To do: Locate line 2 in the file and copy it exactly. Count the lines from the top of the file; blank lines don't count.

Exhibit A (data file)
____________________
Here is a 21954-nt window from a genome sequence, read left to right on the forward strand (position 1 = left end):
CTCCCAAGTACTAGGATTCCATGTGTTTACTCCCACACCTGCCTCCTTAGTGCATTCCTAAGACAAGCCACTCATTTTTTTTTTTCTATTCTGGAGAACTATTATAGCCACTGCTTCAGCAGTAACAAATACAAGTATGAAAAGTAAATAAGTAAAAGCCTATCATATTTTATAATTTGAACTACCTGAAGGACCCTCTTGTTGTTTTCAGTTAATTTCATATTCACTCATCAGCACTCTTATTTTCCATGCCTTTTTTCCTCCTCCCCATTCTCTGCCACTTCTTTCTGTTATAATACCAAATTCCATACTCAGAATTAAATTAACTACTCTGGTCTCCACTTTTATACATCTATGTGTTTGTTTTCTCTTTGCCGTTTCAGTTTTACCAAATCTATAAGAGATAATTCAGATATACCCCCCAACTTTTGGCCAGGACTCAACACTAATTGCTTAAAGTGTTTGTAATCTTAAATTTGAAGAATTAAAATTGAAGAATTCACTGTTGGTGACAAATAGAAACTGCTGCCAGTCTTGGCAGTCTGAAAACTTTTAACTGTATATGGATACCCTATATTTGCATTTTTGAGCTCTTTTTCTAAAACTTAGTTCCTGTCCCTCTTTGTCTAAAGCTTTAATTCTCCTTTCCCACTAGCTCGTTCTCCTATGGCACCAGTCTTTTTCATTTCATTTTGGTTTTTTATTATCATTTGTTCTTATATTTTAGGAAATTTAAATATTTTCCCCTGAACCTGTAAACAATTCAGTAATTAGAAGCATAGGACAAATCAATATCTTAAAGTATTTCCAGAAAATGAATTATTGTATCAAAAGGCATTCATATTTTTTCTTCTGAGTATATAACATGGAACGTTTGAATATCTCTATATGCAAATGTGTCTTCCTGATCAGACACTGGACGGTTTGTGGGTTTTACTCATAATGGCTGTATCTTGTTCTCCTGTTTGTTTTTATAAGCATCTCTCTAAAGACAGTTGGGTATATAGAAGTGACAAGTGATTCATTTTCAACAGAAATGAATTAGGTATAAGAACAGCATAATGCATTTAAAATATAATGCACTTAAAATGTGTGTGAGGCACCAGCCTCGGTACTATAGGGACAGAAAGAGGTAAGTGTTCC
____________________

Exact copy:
CTCCCAAGTACTAGGATTCCATGTGTTTACTCCCACACCTGCCTCCTTAGTGCATTCCTAAGACAAGCCACTCATTTTTTTTTTTCTATTCTGGAGAACTATTATAGCCACTGCTTCAGCAGTAACAAATACAAGTATGAAAAGTAAATAAGTAAAAGCCTATCATATTTTATAATTTGAACTACCTGAAGGACCCTCTTGTTGTTTTCAGTTAATTTCATATTCACTCATCAGCACTCTTATTTTCCATGCCTTTTTTCCTCCTCCCCATTCTCTGCCACTTCTTTCTGTTATAATACCAAATTCCATACTCAGAATTAAATTAACTACTCTGGTCTCCACTTTTATACATCTATGTGTTTGTTTTCTCTTTGCCGTTTCAGTTTTACCAAATCTATAAGAGATAATTCAGATATACCCCCCAACTTTTGGCCAGGACTCAACACTAATTGCTTAAAGTGTTTGTAATCTTAAATTTGAAGAATTAAAATTGAAGAATTCACTGTTGGTGACAAATAGAAACTGCTGCCAGTCTTGGCAGTCTGAAAACTTTTAACTGTATATGGATACCCTATATTTGCATTTTTGAGCTCTTTTTCTAAAACTTAGTTCCTGTCCCTCTTTGTCTAAAGCTTTAATTCTCCTTTCCCACTAGCTCGTTCTCCTATGGCACCAGTCTTTTTCATTTCATTTTGGTTTTTTATTATCATTTGTTCTTATATTTTAGGAAATTTAAATATTTTCCCCTGAACCTGTAAACAATTCAGTAATTAGAAGCATAGGACAAATCAATATCTTAAAGTATTTCCAGAAAATGAATTATTGTATCAAAAGGCATTCATATTTTTTCTTCTGAGTATATAACATGGAACGTTTGAATATCTCTATATGCAAATGTGTCTTCCTGATCAGACACTGGACGGTTTGTGGGTTTTACTCATAATGGCTGTATCTTGTTCTCCTGTTTGTTTTTATAAGCATCTCTCTAAAGACAGTTGGGTATATAGAAGTGACAAGTGATTCATTTTCAACAGAAATGAATTAGGTATAAGAACAGCATAATGCATTTAAAATATAATGCACTTAAAATGTGTGTGAGGCACCAGCCTCGGTACTATAGGGACAGAAAGAGGTAAGTGTTCC